Wednesday, March 26, 2014

Book Review: In Praise of Hatred (2008) by Khaled Khalifa

The setting for this novel is Syria during the early 1980s when the Assad regime cracked down on rival sects and political protestors with mass killings, political assassinations, and large-scale arrests. It was a brutal time in Syria's modern history, although now dwarfed by the current civil war. The conflict of the '80s has no name to fix it in history, but tens of thousands were killed by the government before the protests died down.

The central character in Hatred is an unnamed teenage girl living in a typical upper-middle-class Aleppo household who becomes radicalized and joins an underground group distributing anti-Assad leaflets. Khalifa is writing about a violent political upheaval, but he hasn't written a political novel. Taking a page from fellow Syrian writer Rafik Schami's playbook, Khalifa has written a novel about the psychological underpinnings and motivations of the troubles that afflict the Arab world. Khalifa also follows Schami's lead in creating a multiverse of stories that weave in and out of the central story, in this case the progress of the heroine from troubled teenager to political prisoner. Khalifa is nowhere near as good a writer as Schami. His prose isn't as magical or imaginative, and at times his writing is more polemical than literary. Like Schami, however, he argues that Syria's tragedy (and that of other Arab states) is a reflection of suffocating traditions, tribal loyalties, sectarian hatreds, and a political class that sees self-aggrandizement (for the individual and his clan/tribe/family) as the raison d'etre of political power.

Khalifa, Schami and Egypt's Naguib Mahfouz have used the role of women in Arab society to symbolize and explain the anxieties and injustices of their respective countries. In Schami's The Calligrapher's Secret (my review), the calligrapher of the title wants to modernize the Arabic language but fails spectacularly due to his brutal, and traditional, treatment of his wife. In Hatred, the heroine's drift into fundamentalism and loathing for other sects and those she sees as being insufficiently pious, is clearly shown to be a symptom of her sexual frustration and sense of confinement as a female walled in by restrictive customs and a savagely patriarchal culture. This point is made very clear in a section of the novel called "Embalmed Butterflies", which is a neat description of the kind of life lived by the novel's female characters, almost all of whom suffer from the cruelties of gender slavery. Novelists like Khalifa, Schami and Mahfouz show that the gender slavery imposed on women in some Muslim countries has an equally pernicious influence on the overall health of the country. In their novels we can see that all the tyrannical orders and blind, spiteful crimes of tradition and honour that women suffer within the four walls of their fearfully guarded homes, are transferred to the population as whole, only with far more devastating effect. The protests in Egypt's Tahrir Square are a neat example of this: the authorities responded to protests against the old order with brutal violence, and both sides took advantage of the chaos to sexually assault women participating in or covering the protests. It seems that democracy and equality needs to begin in the households of Syria and Egypt before it can spread to the body politic.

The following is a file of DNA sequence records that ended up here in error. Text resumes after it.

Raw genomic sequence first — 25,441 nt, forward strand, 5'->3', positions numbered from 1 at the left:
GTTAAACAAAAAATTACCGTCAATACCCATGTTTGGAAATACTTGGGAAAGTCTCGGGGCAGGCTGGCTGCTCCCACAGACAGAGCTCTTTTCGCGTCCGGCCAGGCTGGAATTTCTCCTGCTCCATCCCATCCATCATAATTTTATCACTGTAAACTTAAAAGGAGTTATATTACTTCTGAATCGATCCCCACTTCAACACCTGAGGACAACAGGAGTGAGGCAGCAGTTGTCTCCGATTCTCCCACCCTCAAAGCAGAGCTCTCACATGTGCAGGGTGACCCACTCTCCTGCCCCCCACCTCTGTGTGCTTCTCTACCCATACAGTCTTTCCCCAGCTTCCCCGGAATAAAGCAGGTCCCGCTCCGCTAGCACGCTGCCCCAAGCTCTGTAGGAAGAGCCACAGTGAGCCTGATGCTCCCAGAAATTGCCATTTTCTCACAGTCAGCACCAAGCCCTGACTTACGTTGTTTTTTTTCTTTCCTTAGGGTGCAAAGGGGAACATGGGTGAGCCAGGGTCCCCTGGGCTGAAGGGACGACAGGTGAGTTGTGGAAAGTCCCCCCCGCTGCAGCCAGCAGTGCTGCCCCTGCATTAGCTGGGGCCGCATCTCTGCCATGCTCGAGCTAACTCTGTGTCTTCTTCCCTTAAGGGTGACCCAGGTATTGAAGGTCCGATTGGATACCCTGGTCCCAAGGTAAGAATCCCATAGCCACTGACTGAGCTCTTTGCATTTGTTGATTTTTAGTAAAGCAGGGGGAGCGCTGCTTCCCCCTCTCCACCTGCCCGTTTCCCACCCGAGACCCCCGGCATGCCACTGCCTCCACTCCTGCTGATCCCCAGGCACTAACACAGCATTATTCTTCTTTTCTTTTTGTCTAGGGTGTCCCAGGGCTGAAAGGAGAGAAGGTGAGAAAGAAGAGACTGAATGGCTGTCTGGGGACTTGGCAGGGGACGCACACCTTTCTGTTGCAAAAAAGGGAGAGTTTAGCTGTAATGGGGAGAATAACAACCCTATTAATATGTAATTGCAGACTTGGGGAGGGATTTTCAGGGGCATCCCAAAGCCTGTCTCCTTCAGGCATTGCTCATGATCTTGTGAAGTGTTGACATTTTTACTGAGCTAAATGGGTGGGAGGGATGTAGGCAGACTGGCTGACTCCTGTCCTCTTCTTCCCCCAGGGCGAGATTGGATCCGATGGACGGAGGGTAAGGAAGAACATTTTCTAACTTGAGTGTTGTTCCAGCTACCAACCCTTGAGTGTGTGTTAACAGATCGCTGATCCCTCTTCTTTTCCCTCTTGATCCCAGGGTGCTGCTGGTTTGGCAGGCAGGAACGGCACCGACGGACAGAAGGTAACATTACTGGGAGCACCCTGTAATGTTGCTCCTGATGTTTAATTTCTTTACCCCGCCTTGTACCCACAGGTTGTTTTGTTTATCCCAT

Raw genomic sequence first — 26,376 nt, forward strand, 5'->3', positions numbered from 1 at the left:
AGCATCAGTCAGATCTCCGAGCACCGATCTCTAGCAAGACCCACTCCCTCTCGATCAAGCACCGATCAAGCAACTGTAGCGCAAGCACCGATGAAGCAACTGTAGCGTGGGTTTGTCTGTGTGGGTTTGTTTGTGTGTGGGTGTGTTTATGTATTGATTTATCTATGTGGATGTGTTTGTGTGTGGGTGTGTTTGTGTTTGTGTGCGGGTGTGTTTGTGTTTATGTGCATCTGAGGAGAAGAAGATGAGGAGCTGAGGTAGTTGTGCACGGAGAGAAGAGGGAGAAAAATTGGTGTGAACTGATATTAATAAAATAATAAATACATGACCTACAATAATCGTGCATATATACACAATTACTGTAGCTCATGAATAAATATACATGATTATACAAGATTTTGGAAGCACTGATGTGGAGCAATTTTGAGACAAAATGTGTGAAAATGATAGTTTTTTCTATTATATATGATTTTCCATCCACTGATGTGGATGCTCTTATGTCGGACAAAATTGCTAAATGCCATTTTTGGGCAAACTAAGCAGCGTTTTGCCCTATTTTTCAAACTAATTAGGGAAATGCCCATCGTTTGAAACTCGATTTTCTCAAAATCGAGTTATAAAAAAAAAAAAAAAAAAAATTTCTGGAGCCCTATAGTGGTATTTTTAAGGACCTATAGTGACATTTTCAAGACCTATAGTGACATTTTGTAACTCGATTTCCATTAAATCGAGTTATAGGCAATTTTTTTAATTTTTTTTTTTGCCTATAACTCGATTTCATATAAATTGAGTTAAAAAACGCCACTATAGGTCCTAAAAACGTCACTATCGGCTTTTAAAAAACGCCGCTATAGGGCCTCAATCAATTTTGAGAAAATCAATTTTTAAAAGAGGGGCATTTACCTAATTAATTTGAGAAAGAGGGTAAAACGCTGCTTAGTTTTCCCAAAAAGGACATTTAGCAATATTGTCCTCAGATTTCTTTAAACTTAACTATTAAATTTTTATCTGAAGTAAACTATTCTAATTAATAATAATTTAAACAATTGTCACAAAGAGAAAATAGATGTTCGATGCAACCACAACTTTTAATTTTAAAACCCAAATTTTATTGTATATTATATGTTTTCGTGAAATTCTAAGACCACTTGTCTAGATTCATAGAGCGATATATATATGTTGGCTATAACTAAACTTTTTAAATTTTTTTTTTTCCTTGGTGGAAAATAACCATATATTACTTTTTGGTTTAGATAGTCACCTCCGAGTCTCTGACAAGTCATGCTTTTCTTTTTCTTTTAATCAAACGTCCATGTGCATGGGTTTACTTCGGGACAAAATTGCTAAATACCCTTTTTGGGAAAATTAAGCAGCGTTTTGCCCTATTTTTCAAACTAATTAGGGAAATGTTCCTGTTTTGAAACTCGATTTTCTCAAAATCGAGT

Wednesday, March 19, 2014

Justin Trudeau: The Face that Launched a Thousand Attack Ads

In the world of politics, the mud your enemies sling at you can sometimes say more about them than it does about you. Such is the case with the Conservative Party of Canada's ceaseless attack ads aimed at Justin Trudeau. Ever since Trudeau was elected leader of the Liberal Party in April of 2013, the Conservatives have kept up a steady barrage of radio and TV ads that portray him as someone who's unfit to be a leader.

The first item of interest with these ads is that the Tories seem to have no interest in going after Thomas Mulcair, the actual Official Leader of the Opposition. If you weren't familiar with Canadian politics you'd swear that Trudeau was the opposition leader. All of the Harper government's fear and fury is directed at Trudeau, which is an admission that he's the one most likely to cause damage to the Conservative majority in the next election. The Tories were so concerned about Trudeau that they began the attack ads within days of him becoming Liberal leader, which is a bit panicky since the next election won't take place until 2016. But on the other hand it's not very surprising given the Stalinist character of the Stephen Harper regime. Harper seems to be filled with loathing and fear when it comes to opposition or dissent of any kind. He has famously muzzled government scientists from saying anything that might contradict the official Tory line that global warming is a fairy tale, oil pipelines are underground nature trails, and the tar sands are run by Willy Wonka. Harper believes that his real and perceived enemies must be harried and slandered constantly. All this is in addition to the equally constant Tory propaganda ads that masquerade as info pieces about government programs (my piece on that scandal here). The air of cold sweat paranoia that hangs over Harper's government and its attack ads is breathtaking in its intensity. Here's a sample: